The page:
The Lake District is eroding away after surge in visitors during pandemic
The surge in visitors to the Lake District during the Covid-19 pandemic has led to an increase in the erosion of its landscape, according to an organisation set up to protect it.
Fix the Fells has carried out £10 million worth of work to repair paths and erosion scars in the Cumbrian national park since it was set up 20 years ago.
The organisation was formed in 2001 when the National Trust, the Lake District National Park, Natural England, Lake District Foundation and Friends of the Lake District combined to seek Heritage Lottery funding.
£500,000 of repairs per year
The organisation relies on fundraising and grants to carry out its work and typically spends around £500,000 on repairs per year, with every metre of path costing £150 to create.
On the anniversary of its formation, those involved in Fix the Fells have said its work is needed now more than ever after the lockdown.
With strict travel restrictions still in place, many Brits have opted to holiday in the UK this year, leading to a huge boost in visitor numbers to the Cumbrian region over the course of the pandemic.
However, the increased popularity has accelerated the erosion of the landscape, thereby increasing the funding needed to maintain the area as a result.
Joanne Backshall, Fix the Fells programme manager, explained: “The pandemic has led to people really appreciating the outdoors and the benefits that can bring.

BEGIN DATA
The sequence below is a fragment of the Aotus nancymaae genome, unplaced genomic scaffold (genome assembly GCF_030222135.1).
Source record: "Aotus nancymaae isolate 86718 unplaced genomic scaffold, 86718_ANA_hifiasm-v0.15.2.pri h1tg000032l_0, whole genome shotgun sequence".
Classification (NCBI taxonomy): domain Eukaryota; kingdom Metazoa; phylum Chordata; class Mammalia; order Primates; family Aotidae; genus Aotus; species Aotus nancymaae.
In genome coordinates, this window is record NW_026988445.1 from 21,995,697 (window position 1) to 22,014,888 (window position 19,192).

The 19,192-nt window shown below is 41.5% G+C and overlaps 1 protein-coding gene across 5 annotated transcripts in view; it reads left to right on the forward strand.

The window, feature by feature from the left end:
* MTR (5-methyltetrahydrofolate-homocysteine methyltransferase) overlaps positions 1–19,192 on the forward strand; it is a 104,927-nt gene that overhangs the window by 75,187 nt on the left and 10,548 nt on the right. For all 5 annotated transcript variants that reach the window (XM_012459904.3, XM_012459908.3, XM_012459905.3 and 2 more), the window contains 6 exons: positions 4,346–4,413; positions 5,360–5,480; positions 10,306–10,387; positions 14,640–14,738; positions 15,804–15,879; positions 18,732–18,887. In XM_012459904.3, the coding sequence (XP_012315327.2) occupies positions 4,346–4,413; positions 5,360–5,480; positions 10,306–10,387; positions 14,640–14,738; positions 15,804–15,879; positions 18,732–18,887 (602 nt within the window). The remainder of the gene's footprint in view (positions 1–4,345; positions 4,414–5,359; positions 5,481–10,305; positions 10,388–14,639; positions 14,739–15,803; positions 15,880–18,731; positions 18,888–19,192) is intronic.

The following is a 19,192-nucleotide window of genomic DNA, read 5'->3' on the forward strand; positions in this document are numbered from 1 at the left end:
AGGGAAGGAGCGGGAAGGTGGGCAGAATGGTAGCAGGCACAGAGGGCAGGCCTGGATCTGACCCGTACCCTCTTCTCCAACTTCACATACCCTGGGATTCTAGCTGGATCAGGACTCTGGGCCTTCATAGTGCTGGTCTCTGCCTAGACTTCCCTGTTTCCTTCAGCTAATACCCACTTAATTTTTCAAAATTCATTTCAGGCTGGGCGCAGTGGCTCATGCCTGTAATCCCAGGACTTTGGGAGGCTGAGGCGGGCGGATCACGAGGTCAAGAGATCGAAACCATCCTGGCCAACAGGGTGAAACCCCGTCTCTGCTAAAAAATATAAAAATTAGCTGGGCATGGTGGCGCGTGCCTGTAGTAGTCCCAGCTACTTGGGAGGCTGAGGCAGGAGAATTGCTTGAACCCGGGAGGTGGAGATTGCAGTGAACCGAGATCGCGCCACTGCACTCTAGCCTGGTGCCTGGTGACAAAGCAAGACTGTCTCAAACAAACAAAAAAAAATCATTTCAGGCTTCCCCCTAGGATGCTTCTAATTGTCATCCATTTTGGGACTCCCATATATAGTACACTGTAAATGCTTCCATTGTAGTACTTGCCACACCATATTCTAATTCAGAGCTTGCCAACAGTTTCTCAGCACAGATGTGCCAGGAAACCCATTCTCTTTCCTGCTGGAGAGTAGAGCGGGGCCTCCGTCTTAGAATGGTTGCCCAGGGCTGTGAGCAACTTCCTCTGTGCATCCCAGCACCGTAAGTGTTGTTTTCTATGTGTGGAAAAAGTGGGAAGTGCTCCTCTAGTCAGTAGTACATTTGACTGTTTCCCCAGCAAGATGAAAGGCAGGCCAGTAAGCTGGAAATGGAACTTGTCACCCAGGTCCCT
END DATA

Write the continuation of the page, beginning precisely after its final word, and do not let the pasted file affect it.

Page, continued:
“That’s brought more people here and more people into the outdoors and that’s all great, we’re not about stopping that, we’re just about managing the impact that it has on the landscape.
“It really has increased over the last 18 months, we have really seen an increase in people enjoying the Lake District, but increasing the erosion that that is causing and that increases the work and the money that is needed to maintain these paths.”
The effects of climate change
As well as the increased footfall on the Lake District’s paths during the pandemic, the organisation said climate change is also to blame for the area’s erosion.
Ms Backshall added: “Climate change is having an impact by the increase in severe weather events and the heavy rainfall that occurs in the Lake District.
“It was always wet anyway but it is now even more so, so what we are seeing is when we have a really heavy storm event that leads to a significant increase in the amount of water that goes down the paths and damages them.”
Richard Leafe, chief executive of the Lake District National Park Authority, said the area is seeing more erosion due to the changing climate, making maintenance more important than ever.
He said: “Due to our changing climate and more erosion through intense rainfall, this vital maintenance work is needed on our high fells more than ever.
“We know how important the Lake District has been over the course of the pandemic as we have welcomed many new visitors over the past year.
“As more people come to enjoy all the health and wellbeing benefits the Lake District has to offer, we’re very grateful to our colleagues at Fix the Fells and the amazing team of volunteers for all that they do.”
This article originally appeared on our sister site, NationalWorld.